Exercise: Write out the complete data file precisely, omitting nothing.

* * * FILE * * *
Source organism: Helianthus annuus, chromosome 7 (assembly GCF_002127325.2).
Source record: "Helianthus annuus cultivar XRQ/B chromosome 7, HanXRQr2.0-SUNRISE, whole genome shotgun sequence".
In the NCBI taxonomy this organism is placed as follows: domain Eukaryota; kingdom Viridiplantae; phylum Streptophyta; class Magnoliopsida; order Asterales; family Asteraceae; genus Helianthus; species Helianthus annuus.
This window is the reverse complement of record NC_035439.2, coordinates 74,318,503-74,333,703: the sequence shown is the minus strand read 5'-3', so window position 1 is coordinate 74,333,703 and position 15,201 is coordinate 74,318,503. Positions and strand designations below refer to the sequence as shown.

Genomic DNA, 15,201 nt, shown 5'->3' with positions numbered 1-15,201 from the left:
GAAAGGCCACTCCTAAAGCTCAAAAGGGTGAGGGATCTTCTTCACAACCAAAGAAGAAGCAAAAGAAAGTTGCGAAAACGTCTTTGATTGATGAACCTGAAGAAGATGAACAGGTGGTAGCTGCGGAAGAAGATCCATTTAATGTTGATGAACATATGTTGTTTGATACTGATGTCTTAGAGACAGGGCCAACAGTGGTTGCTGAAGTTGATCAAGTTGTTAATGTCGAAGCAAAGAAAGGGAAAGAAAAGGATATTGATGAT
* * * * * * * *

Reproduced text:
Source organism: Helianthus annuus, chromosome 7 (assembly GCF_002127325.2).
Source record: "Helianthus annuus cultivar XRQ/B chromosome 7, HanXRQr2.0-SUNRISE, whole genome shotgun sequence".
In the NCBI taxonomy this organism is placed as follows: domain Eukaryota; kingdom Viridiplantae; phylum Streptophyta; class Magnoliopsida; order Asterales; family Asteraceae; genus Helianthus; species Helianthus annuus.
This window is the reverse complement of record NC_035439.2, coordinates 74,318,503-74,333,703: the sequence shown is the minus strand read 5'-3', so window position 1 is coordinate 74,333,703 and position 15,201 is coordinate 74,318,503. Positions and strand designations below refer to the sequence as shown.

Genomic DNA, 15,201 nt, shown 5'->3' with positions numbered 1-15,201 from the left:
GAAAGGCCACTCCTAAAGCTCAAAAGGGTGAGGGATCTTCTTCACAACCAAAGAAGAAGCAAAAGAAAGTTGCGAAAACGTCTTTGATTGATGAACCTGAAGAAGATGAACAGGTGGTAGCTGCGGAAGAAGATCCATTTAATGTTGATGAACATATGTTGTTTGATACTGATGTCTTAGAGACAGGGCCAACAGTGGTTGCTGAAGTTGATCAAGTTGTTAATGTCGAAGCAAAGAAAGGGAAAGAAAAGGATATTGATGAT